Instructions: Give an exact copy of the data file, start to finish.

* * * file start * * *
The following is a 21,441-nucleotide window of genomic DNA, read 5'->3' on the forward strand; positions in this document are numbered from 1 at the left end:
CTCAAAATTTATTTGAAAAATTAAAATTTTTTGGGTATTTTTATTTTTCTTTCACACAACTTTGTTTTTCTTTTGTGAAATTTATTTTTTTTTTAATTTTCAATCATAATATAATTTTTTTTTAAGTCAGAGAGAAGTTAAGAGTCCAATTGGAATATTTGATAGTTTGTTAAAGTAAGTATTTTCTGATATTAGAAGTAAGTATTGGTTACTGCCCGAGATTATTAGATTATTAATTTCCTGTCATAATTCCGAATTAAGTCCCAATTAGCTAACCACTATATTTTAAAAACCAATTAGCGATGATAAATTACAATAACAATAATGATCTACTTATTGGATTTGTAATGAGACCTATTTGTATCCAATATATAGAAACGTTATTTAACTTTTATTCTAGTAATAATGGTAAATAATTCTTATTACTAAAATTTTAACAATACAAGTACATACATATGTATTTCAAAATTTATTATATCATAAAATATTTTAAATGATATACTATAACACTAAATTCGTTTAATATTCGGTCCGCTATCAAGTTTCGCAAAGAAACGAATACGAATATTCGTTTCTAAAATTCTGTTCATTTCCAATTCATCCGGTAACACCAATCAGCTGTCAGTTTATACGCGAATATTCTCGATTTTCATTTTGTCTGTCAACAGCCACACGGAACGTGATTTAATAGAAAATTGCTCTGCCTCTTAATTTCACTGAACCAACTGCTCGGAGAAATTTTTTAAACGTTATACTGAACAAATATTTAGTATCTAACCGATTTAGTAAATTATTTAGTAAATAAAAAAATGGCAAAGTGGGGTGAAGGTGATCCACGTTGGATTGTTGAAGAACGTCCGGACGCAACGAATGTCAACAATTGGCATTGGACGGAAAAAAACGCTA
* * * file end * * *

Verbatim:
The following is a 21,441-nucleotide window of genomic DNA, read 5'->3' on the forward strand; positions in this document are numbered from 1 at the left end:
CTCAAAATTTATTTGAAAAATTAAAATTTTTTGGGTATTTTTATTTTTCTTTCACACAACTTTGTTTTTCTTTTGTGAAATTTATTTTTTTTTTAATTTTCAATCATAATATAATTTTTTTTTAAGTCAGAGAGAAGTTAAGAGTCCAATTGGAATATTTGATAGTTTGTTAAAGTAAGTATTTTCTGATATTAGAAGTAAGTATTGGTTACTGCCCGAGATTATTAGATTATTAATTTCCTGTCATAATTCCGAATTAAGTCCCAATTAGCTAACCACTATATTTTAAAAACCAATTAGCGATGATAAATTACAATAACAATAATGATCTACTTATTGGATTTGTAATGAGACCTATTTGTATCCAATATATAGAAACGTTATTTAACTTTTATTCTAGTAATAATGGTAAATAATTCTTATTACTAAAATTTTAACAATACAAGTACATACATATGTATTTCAAAATTTATTATATCATAAAATATTTTAAATGATATACTATAACACTAAATTCGTTTAATATTCGGTCCGCTATCAAGTTTCGCAAAGAAACGAATACGAATATTCGTTTCTAAAATTCTGTTCATTTCCAATTCATCCGGTAACACCAATCAGCTGTCAGTTTATACGCGAATATTCTCGATTTTCATTTTGTCTGTCAACAGCCACACGGAACGTGATTTAATAGAAAATTGCTCTGCCTCTTAATTTCACTGAACCAACTGCTCGGAGAAATTTTTTAAACGTTATACTGAACAAATATTTAGTATCTAACCGATTTAGTAAATTATTTAGTAAATAAAAAAATGGCAAAGTGGGGTGAAGGTGATCCACGTTGGATTGTTGAAGAACGTCCGGACGCAACGAATGTCAACAATTGGCATTGGACGGAAAAAAACGCTA